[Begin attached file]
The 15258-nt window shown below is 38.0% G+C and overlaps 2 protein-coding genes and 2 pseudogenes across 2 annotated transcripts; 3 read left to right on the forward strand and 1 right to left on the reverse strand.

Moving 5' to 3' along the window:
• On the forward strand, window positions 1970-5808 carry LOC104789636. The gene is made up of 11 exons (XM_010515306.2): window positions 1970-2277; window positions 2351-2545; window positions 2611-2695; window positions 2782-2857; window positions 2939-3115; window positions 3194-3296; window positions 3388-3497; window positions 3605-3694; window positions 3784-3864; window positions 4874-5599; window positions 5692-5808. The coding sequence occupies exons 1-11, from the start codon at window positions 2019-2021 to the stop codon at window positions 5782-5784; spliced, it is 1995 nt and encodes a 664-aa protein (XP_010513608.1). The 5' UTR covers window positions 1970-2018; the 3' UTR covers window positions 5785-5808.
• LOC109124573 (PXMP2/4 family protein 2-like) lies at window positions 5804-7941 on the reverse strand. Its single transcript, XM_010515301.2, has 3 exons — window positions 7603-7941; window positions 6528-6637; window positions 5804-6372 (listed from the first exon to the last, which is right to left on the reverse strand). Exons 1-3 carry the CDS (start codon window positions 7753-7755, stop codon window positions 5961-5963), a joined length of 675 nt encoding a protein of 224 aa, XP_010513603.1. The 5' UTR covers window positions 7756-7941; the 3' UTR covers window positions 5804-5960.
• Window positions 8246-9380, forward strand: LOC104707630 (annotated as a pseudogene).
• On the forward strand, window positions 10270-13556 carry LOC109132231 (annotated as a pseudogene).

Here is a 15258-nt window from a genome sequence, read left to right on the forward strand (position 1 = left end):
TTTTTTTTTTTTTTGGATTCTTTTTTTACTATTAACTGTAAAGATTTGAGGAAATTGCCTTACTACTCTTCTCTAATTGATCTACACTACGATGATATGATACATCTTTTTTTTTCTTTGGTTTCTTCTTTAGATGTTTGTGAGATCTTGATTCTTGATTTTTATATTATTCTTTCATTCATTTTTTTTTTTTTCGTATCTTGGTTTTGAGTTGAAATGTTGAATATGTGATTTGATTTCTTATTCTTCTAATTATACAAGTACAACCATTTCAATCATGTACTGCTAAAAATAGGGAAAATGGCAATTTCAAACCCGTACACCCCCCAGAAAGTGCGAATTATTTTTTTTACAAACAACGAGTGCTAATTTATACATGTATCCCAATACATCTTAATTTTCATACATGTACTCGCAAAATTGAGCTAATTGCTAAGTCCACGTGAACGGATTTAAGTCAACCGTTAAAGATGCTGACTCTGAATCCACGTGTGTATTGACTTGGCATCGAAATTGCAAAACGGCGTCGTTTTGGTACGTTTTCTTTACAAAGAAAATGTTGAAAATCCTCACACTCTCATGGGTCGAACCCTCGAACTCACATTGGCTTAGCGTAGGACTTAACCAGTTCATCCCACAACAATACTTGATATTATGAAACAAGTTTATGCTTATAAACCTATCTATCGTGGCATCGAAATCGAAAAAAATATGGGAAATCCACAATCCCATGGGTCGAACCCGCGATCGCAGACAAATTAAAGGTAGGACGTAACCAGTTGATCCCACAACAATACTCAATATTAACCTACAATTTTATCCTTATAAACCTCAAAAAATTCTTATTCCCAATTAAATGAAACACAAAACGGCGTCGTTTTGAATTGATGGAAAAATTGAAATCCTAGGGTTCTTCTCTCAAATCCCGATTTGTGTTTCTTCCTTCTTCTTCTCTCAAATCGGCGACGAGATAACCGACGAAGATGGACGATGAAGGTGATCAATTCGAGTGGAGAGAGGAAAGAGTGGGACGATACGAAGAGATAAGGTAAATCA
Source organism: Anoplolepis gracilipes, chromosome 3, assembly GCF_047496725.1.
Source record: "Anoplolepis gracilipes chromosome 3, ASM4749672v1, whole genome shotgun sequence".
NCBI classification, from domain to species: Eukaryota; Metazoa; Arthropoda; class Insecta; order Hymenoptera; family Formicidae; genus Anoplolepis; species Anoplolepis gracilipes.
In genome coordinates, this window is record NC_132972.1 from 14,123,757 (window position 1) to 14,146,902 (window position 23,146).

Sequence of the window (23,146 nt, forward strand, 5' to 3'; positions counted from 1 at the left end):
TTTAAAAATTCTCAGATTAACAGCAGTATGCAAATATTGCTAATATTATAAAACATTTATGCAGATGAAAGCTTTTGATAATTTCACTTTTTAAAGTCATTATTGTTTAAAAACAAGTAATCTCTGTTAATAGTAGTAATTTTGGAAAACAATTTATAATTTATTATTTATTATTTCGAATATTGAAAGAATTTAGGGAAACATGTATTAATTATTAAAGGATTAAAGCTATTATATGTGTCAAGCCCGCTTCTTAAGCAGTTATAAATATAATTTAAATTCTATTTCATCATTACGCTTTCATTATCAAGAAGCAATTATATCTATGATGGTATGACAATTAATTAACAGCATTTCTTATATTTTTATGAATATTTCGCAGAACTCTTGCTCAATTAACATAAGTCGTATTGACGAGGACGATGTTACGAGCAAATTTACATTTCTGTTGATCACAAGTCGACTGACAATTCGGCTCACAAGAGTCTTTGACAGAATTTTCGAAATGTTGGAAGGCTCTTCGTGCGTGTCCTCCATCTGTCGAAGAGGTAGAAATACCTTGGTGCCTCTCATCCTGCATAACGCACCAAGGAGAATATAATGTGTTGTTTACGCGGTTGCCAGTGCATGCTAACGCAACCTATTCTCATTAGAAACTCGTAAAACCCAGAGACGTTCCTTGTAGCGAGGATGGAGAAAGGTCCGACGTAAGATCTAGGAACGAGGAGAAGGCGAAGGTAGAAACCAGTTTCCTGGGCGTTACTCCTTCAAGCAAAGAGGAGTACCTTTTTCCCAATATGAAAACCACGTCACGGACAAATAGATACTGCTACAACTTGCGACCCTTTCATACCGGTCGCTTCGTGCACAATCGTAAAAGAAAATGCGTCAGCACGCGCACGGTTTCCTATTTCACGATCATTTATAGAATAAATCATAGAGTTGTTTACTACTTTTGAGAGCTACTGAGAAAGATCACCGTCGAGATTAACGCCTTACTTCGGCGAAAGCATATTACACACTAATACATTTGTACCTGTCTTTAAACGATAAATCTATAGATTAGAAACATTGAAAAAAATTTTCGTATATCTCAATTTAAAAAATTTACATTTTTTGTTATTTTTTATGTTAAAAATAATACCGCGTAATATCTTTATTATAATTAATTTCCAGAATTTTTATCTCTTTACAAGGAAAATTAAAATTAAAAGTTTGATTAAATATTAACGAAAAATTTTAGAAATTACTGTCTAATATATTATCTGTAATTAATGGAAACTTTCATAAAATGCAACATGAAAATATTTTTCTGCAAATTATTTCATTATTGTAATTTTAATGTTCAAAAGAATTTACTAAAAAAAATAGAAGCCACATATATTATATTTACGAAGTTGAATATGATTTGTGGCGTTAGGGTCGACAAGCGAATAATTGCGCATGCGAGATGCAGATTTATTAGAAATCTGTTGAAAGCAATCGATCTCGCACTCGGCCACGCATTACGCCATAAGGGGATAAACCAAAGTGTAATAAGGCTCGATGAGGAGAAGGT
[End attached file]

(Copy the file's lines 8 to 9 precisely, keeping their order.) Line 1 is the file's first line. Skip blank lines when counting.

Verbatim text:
TTTTTTTTTTTTTTGGATTCTTTTTTTACTATTAACTGTAAAGATTTGAGGAAATTGCCTTACTACTCTTCTCTAATTGATCTACACTACGATGATATGATACATCTTTTTTTTTCTTTGGTTTCTTCTTTAGATGTTTGTGAGATCTTGATTCTTGATTTTTATATTATTCTTTCATTCATTTTTTTTTTTTTCGTATCTTGGTTTTGAGTTGAAATGTTGAATATGTGATTTGATTTCTTATTCTTCTAATTATACAAGTACAACCATTTCAATCATGTACTGCTAAAAATAGGGAAAATGGCAATTTCAAACCCGTACACCCCCCAGAAAGTGCGAATTATTTTTTTTACAAACAACGAGTGCTAATTTATACATGTATCCCAATACATCTTAATTTTCATACATGTACTCGCAAAATTGAGCTAATTGCTAAGTCCACGTGAACGGATTTAAGTCAACCGTTAAAGATGCTGACTCTGAATCCACGTGTGTATTGACTTGGCATCGAAATTGCAAAACGGCGTCGTTTTGGTACGTTTTCTTTACAAAGAAAATGTTGAAAATCCTCACACTCTCATGGGTCGAACCCTCGAACTCACATTGGCTTAGCGTAGGACTTAACCAGTTCATCCCACAACAATACTTGATATTATGAAACAAGTTTATGCTTATAAACCTATCTATCGTGGCATCGAAATCGAAAAAAATATGGGAAATCCACAATCCCATGGGTCGAACCCGCGATCGCAGACAAATTAAAGGTAGGACGTAACCAGTTGATCCCACAACAATACTCAATATTAACCTACAATTTTATCCTTATAAACCTCAAAAAATTCTTATTCCCAATTAAATGAAACACAAAACGGCGTCGTTTTGAATTGATGGAAAAATTGAAATCCTAGGGTTCTTCTCTCAAATCCCGATTTGTGTTTCTTCCTTCTTCTTCTCTCAAATCGGCGACGAGATAACCGACGAAGATGGACGATGAAGGTGATCAATTCGAGTGGAGAGAGGAAAGAGTGGGACGATACGAAGAGATAAGGTAAATCA
Source organism: Anoplolepis gracilipes, chromosome 3, assembly GCF_047496725.1.